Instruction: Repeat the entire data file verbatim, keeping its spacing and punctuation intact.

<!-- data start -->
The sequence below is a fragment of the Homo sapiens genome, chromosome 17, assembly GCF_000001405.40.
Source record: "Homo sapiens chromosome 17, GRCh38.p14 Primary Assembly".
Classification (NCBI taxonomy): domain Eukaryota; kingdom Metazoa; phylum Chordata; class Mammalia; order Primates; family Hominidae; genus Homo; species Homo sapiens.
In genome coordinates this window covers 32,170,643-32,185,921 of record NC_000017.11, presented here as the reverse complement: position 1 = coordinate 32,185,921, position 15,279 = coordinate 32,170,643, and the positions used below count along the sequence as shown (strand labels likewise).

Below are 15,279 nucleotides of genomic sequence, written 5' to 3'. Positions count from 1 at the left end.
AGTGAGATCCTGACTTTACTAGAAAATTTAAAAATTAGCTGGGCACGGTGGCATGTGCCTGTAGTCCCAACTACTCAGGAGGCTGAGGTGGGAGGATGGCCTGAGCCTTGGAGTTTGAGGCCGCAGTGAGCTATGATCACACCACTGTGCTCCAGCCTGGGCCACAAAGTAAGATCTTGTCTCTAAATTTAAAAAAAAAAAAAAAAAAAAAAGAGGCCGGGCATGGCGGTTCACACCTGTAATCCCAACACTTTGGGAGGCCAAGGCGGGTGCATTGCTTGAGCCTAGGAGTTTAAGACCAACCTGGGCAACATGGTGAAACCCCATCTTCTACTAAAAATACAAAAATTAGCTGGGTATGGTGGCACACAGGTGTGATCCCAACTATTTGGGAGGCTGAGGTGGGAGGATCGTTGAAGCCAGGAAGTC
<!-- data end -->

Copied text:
The sequence below is a fragment of the Homo sapiens genome, chromosome 17, assembly GCF_000001405.40.
Source record: "Homo sapiens chromosome 17, GRCh38.p14 Primary Assembly".
Classification (NCBI taxonomy): domain Eukaryota; kingdom Metazoa; phylum Chordata; class Mammalia; order Primates; family Hominidae; genus Homo; species Homo sapiens.
In genome coordinates this window covers 32,170,643-32,185,921 of record NC_000017.11, presented here as the reverse complement: position 1 = coordinate 32,185,921, position 15,279 = coordinate 32,170,643, and the positions used below count along the sequence as shown (strand labels likewise).

Below are 15,279 nucleotides of genomic sequence, written 5' to 3'. Positions count from 1 at the left end.
AGTGAGATCCTGACTTTACTAGAAAATTTAAAAATTAGCTGGGCACGGTGGCATGTGCCTGTAGTCCCAACTACTCAGGAGGCTGAGGTGGGAGGATGGCCTGAGCCTTGGAGTTTGAGGCCGCAGTGAGCTATGATCACACCACTGTGCTCCAGCCTGGGCCACAAAGTAAGATCTTGTCTCTAAATTTAAAAAAAAAAAAAAAAAAAAAAGAGGCCGGGCATGGCGGTTCACACCTGTAATCCCAACACTTTGGGAGGCCAAGGCGGGTGCATTGCTTGAGCCTAGGAGTTTAAGACCAACCTGGGCAACATGGTGAAACCCCATCTTCTACTAAAAATACAAAAATTAGCTGGGTATGGTGGCACACAGGTGTGATCCCAACTATTTGGGAGGCTGAGGTGGGAGGATCGTTGAAGCCAGGAAGTC